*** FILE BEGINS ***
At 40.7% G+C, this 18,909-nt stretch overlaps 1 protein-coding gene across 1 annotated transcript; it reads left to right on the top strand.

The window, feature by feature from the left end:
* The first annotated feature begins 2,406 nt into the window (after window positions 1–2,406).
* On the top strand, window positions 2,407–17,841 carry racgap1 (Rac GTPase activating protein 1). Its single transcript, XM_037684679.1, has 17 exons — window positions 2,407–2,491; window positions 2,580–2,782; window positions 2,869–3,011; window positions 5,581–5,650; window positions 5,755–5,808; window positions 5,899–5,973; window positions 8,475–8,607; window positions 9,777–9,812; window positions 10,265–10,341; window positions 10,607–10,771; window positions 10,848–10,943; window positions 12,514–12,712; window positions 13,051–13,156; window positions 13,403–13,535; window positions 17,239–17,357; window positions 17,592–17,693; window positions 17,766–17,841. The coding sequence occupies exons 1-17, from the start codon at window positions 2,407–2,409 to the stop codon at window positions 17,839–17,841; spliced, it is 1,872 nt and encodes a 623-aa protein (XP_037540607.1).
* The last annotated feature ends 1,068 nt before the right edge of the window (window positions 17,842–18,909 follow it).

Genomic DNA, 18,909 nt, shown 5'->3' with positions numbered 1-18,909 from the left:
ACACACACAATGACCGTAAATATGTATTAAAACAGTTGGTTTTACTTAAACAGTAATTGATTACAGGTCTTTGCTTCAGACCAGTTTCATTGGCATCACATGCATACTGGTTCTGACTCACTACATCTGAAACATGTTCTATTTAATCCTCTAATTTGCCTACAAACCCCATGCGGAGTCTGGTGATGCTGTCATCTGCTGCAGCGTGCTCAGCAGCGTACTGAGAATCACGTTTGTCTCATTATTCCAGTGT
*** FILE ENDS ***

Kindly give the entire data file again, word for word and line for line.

At 40.7% G+C, this 18,909-nt stretch overlaps 1 protein-coding gene across 1 annotated transcript; it reads left to right on the top strand.

The window, feature by feature from the left end:
* The first annotated feature begins 2,406 nt into the window (after window positions 1–2,406).
* On the top strand, window positions 2,407–17,841 carry racgap1 (Rac GTPase activating protein 1). Its single transcript, XM_037684679.1, has 17 exons — window positions 2,407–2,491; window positions 2,580–2,782; window positions 2,869–3,011; window positions 5,581–5,650; window positions 5,755–5,808; window positions 5,899–5,973; window positions 8,475–8,607; window positions 9,777–9,812; window positions 10,265–10,341; window positions 10,607–10,771; window positions 10,848–10,943; window positions 12,514–12,712; window positions 13,051–13,156; window positions 13,403–13,535; window positions 17,239–17,357; window positions 17,592–17,693; window positions 17,766–17,841. The coding sequence occupies exons 1-17, from the start codon at window positions 2,407–2,409 to the stop codon at window positions 17,839–17,841; spliced, it is 1,872 nt and encodes a 623-aa protein (XP_037540607.1).
* The last annotated feature ends 1,068 nt before the right edge of the window (window positions 17,842–18,909 follow it).

Genomic DNA, 18,909 nt, shown 5'->3' with positions numbered 1-18,909 from the left:
ACACACACAATGACCGTAAATATGTATTAAAACAGTTGGTTTTACTTAAACAGTAATTGATTACAGGTCTTTGCTTCAGACCAGTTTCATTGGCATCACATGCATACTGGTTCTGACTCACTACATCTGAAACATGTTCTATTTAATCCTCTAATTTGCCTACAAACCCCATGCGGAGTCTGGTGATGCTGTCATCTGCTGCAGCGTGCTCAGCAGCGTACTGAGAATCACGTTTGTCTCATTATTCCAGTGT